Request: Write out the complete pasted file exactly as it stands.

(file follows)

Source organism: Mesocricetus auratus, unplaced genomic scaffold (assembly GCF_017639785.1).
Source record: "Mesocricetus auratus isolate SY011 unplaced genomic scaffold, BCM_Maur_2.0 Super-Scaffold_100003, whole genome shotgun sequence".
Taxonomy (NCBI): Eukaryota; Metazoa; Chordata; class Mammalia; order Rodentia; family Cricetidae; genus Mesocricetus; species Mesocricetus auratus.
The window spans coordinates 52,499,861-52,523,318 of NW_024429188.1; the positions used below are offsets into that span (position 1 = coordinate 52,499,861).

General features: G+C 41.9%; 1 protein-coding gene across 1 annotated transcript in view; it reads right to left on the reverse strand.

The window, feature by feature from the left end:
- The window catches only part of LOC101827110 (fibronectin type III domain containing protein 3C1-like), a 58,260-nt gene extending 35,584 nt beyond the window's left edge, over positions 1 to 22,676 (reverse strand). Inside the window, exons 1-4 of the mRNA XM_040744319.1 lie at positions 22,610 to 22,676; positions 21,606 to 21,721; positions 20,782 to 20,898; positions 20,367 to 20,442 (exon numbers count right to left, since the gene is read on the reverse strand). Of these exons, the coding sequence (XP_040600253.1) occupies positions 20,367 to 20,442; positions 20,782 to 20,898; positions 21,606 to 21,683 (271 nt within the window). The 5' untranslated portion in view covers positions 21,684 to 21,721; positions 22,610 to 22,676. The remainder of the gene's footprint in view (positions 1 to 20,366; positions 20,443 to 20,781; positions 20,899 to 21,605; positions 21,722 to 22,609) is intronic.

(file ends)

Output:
Source organism: Mesocricetus auratus, unplaced genomic scaffold (assembly GCF_017639785.1).
Source record: "Mesocricetus auratus isolate SY011 unplaced genomic scaffold, BCM_Maur_2.0 Super-Scaffold_100003, whole genome shotgun sequence".
Taxonomy (NCBI): Eukaryota; Metazoa; Chordata; class Mammalia; order Rodentia; family Cricetidae; genus Mesocricetus; species Mesocricetus auratus.
The window spans coordinates 52,499,861-52,523,318 of NW_024429188.1; the positions used below are offsets into that span (position 1 = coordinate 52,499,861).

General features: G+C 41.9%; 1 protein-coding gene across 1 annotated transcript in view; it reads right to left on the reverse strand.

The window, feature by feature from the left end:
- The window catches only part of LOC101827110 (fibronectin type III domain containing protein 3C1-like), a 58,260-nt gene extending 35,584 nt beyond the window's left edge, over positions 1 to 22,676 (reverse strand). Inside the window, exons 1-4 of the mRNA XM_040744319.1 lie at positions 22,610 to 22,676; positions 21,606 to 21,721; positions 20,782 to 20,898; positions 20,367 to 20,442 (exon numbers count right to left, since the gene is read on the reverse strand). Of these exons, the coding sequence (XP_040600253.1) occupies positions 20,367 to 20,442; positions 20,782 to 20,898; positions 21,606 to 21,683 (271 nt within the window). The 5' untranslated portion in view covers positions 21,684 to 21,721; positions 22,610 to 22,676. The remainder of the gene's footprint in view (positions 1 to 20,366; positions 20,443 to 20,781; positions 20,899 to 21,605; positions 21,722 to 22,609) is intronic.